During the first mission Branny meets his old academic rival, who is now a leading scientist. The rival wants to use genetic engineering on the Anemal race so they can finally defeat the Robots. The Elite Team stops him after he turns himself into a crazed super-Anemal.
On the way back, Deadwing ambushes the Elite Team and steals the blueprints for the secret weapon. The team trudges back in shame after barely escaping their crashing transport. Leo wishes to disband the Elite Team. An inspired Effdee suggests sneaking into the Robot capital Technopia to get the blueprints back. Everyone protests but he persuades them to agree one-by-one. Tivimiton joins them.
A long flight across one continent later, the Elite Team infiltrates Technopia from its sewers and encounters strange monstrosities like mutated Anemals and abandoned Lesser Robots. They meet Zack, leader of a rebel group, who is actually Leo’s cousin. With the rebels’ help, they sneak into the Argotron, the enormous tower that houses the Robots’ nerve center. The heroes fight some Robot champions like Garat, the ground forces commander Brutus, and Primatron’s bodyguard Thor.
They win the blueprints back and return to Fortress One - triumphant and redeemed. Bracing themselves for more adventures, Effdee remarks that the future will be “more than they ever imagined”.
 Analysis and Themes
For a comic aimed primarily at young readers, Anema contains an almost mind-boggling number of themes, parables and philosophical statements. But the messages are only obvious to older readers, while younger readers can still follow the basic story.
Almost every chapter and sometimes even scenes within a chapter can be trying to make a point. These are the main recurring themes:
The premise of Anema is self-thinking robots rebelling against their makers. Across the chapters, the main robot characters display personality quirks like human beings, which makes readers wonder if all evolved intellect leads to such quirks. The Anemals have made Andriods, good robots who help them right the evil robots, but they are never seen to interact with Anemals. It remains to be seen if the Androids will remain ‘good robots’.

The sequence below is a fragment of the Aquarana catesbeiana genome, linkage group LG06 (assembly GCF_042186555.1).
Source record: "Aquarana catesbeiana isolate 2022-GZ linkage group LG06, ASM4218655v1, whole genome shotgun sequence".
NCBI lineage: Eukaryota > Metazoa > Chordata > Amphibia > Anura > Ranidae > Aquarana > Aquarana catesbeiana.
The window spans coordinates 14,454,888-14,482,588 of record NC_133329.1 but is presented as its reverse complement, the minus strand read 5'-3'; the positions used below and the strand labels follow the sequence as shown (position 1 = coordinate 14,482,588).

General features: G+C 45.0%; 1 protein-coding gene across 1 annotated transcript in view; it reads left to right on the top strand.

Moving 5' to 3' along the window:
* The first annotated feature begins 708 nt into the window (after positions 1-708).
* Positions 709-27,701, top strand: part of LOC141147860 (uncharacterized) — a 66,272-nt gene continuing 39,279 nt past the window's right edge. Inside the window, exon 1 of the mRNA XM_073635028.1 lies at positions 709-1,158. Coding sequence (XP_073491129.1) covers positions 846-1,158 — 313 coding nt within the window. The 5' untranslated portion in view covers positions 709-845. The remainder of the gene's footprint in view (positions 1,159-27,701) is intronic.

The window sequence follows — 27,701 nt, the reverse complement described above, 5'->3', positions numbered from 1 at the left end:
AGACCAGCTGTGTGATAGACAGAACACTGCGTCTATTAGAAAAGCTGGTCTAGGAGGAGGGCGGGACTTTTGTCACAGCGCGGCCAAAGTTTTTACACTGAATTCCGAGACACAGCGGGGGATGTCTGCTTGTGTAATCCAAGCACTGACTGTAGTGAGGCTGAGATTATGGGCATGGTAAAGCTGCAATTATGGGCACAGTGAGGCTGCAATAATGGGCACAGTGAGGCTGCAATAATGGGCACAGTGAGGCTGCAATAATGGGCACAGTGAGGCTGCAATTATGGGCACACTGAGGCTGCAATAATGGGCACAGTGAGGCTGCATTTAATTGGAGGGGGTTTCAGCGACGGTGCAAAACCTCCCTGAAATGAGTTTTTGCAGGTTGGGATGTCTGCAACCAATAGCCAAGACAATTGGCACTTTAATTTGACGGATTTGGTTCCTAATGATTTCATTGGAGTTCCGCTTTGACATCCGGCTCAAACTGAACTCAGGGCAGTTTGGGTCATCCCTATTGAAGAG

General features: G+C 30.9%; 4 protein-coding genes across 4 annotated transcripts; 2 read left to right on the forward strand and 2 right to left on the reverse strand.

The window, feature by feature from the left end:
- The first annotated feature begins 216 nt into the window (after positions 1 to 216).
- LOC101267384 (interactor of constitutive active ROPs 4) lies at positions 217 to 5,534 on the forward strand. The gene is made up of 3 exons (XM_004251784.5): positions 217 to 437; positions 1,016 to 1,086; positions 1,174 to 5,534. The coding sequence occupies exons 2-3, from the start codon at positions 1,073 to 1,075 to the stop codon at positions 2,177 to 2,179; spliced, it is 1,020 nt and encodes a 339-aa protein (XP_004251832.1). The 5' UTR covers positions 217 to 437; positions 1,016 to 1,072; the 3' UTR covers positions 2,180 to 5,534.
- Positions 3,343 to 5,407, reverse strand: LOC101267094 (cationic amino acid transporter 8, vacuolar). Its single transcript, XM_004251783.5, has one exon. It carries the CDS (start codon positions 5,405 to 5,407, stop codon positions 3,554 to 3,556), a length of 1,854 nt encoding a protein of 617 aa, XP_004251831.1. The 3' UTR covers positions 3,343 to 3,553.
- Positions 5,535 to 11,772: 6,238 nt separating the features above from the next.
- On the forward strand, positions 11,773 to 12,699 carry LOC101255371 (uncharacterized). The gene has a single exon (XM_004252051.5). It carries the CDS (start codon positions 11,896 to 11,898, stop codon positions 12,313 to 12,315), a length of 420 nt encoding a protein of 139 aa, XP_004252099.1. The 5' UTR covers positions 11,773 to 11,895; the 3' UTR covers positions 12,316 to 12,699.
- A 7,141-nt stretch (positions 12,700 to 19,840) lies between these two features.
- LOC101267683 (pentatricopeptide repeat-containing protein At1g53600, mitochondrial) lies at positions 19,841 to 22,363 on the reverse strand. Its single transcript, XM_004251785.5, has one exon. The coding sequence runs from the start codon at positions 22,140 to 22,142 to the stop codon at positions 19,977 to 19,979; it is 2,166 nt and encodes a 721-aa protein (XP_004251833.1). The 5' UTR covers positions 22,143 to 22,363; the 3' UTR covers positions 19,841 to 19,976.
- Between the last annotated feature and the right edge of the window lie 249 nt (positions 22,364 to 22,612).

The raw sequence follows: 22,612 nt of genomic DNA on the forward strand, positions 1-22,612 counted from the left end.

Nature of evil
There is also an ongoing theme on whether the robots’ motivation for dominance is justified. In one climatic battle, Primatron says that it’s only the natural course of evolution, just as stronger species replace weaker species. To the robots, exterminating the Anemals, no matter how ruthlessly, is simply logical.
The Anemals’ quest for technological superiority, which resulted in their downfall, seems to stem from an unfulfilled “quest for happiness”. This was denied to them by the Anemal god. Effdee himself shows signs of atheism when this story was related to him. In parts of the comic, he’d have debates on religion with his mentor Moosey, who believes in their god.
A purpose in life
Living for a purpose is vital and drives many characters. Effdee makes a long journey to be a warrior so he can save innocent people; Moosey demotes himself to see action and camaraderie again; Sauron thinks he is destined for greatness when the factories made him different; Branny wants out of his science lab and into battle.
Friendship, honour, redemption
The subtlest of moral messaging in the story. Displayed from the characters’ actions, like carrying an injured comrade out of battle, and feeling glad for one another when they survived dangers. When the Elite Team decide to enter Technopia, it was understood to be honourable, despite the dangers – they lost the blueprints, they must retrieve it.
Opinion is divided on whether Anema is a production worthy of high merit. Johnny has said that many emails were sent to him condemning his work. One even remarked that he should prepare to be “the biggest failure in comics history”.
Conversely, many readers and some publications have praised Anema. M.A.G.E magazine (a manga/comics/anime magazine in Singapore) comments that the author is 'one of the rare few...a true comic artist.'
- ↑ Tracy Quek 2003-08-17. "No Publisher? Do it yourself", The Strait Times
- ↑ Ng Kiat Han 2005-08-15. "No publisher? No problem", The Strait Times Interactive
- ↑ OnlineComics - Anema. Retrieved on 2008-09-07.
- ↑ Anema - Afterword. Retrieved on 2008-09-07.
- ↑ Anema - Introduction. Retrieved on 2008-09-07.
- ↑ Anema - Frequently Asked Questions. Retrieved on 2008-09-07.
- ↑ Anema - Awards & Reviews. Retrieved on 2008-09-07.